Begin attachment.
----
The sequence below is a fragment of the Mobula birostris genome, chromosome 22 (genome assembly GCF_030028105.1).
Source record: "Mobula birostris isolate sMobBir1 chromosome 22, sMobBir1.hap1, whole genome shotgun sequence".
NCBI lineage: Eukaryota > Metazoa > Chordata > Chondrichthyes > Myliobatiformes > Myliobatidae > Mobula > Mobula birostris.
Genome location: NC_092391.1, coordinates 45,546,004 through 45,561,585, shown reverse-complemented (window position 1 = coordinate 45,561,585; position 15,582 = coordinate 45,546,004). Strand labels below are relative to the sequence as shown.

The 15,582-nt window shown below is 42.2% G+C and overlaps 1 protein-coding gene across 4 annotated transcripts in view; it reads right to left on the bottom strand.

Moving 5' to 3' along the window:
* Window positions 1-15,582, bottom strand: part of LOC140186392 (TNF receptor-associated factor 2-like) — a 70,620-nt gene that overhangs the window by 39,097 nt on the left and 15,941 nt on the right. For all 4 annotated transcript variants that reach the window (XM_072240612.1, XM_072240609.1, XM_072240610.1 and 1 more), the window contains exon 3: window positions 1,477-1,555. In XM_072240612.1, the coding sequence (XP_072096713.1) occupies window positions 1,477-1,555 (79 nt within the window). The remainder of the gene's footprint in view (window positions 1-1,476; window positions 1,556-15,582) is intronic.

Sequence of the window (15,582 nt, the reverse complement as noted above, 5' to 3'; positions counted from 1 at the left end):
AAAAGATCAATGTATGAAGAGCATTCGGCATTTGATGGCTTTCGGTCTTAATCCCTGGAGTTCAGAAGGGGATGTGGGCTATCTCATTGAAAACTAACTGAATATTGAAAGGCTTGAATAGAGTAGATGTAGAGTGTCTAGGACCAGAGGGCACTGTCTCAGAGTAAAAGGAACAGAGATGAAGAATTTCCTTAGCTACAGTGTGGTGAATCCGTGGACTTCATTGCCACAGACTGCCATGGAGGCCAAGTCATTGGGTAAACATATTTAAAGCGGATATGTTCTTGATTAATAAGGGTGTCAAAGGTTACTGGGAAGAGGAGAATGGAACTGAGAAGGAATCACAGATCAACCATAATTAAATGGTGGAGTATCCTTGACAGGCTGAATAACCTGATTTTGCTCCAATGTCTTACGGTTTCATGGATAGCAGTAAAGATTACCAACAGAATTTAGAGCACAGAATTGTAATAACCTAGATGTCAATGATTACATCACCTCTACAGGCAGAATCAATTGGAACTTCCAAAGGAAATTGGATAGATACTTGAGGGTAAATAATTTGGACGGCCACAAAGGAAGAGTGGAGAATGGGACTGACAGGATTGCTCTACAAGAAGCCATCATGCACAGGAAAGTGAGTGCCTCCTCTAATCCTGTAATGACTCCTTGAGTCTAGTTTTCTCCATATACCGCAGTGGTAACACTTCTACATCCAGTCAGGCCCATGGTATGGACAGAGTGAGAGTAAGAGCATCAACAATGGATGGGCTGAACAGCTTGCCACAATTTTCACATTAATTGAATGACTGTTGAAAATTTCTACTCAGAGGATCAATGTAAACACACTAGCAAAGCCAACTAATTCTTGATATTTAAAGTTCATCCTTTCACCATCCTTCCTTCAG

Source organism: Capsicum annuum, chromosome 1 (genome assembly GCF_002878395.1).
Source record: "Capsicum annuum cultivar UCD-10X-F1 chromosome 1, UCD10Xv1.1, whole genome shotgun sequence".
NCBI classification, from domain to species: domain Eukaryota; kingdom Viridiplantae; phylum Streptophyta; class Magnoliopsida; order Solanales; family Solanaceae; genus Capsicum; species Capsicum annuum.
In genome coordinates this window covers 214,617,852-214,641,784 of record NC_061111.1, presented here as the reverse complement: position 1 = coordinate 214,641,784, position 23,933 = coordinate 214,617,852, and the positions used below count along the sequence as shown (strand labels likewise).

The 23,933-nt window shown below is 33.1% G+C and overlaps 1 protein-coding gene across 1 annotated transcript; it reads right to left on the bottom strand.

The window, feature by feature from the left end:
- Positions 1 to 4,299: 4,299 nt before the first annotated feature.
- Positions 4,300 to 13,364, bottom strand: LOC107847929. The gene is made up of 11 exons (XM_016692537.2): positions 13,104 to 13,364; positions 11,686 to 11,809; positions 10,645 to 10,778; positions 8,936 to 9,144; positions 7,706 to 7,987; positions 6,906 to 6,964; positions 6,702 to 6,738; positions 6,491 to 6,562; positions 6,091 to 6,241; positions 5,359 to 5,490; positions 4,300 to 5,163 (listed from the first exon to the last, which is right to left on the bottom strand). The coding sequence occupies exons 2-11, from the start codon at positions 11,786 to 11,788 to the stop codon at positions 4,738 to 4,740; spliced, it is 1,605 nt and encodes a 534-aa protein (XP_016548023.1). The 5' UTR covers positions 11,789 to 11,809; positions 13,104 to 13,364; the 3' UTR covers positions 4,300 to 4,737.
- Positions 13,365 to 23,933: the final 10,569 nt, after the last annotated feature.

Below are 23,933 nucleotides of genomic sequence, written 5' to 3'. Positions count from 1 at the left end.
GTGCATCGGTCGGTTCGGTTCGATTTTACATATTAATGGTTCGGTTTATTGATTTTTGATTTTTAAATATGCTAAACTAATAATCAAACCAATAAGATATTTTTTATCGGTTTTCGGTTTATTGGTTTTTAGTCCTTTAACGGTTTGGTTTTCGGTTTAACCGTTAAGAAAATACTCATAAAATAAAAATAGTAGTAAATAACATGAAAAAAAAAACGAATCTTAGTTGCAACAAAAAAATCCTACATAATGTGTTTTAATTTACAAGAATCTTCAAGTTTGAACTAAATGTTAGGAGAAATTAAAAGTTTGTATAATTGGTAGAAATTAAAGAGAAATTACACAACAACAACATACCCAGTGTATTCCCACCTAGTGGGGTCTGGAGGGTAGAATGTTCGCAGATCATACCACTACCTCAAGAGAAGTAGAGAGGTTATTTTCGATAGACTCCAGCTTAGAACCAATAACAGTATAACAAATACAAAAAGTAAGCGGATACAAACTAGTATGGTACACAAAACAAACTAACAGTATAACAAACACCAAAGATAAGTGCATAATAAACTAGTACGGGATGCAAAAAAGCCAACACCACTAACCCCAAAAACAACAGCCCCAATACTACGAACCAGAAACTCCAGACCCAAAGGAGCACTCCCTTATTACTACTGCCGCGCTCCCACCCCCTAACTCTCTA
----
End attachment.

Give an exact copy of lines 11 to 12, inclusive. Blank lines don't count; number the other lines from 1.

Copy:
Source record: "Capsicum annuum cultivar UCD-10X-F1 chromosome 1, UCD10Xv1.1, whole genome shotgun sequence".
NCBI classification, from domain to species: domain Eukaryota; kingdom Viridiplantae; phylum Streptophyta; class Magnoliopsida; order Solanales; family Solanaceae; genus Capsicum; species Capsicum annuum.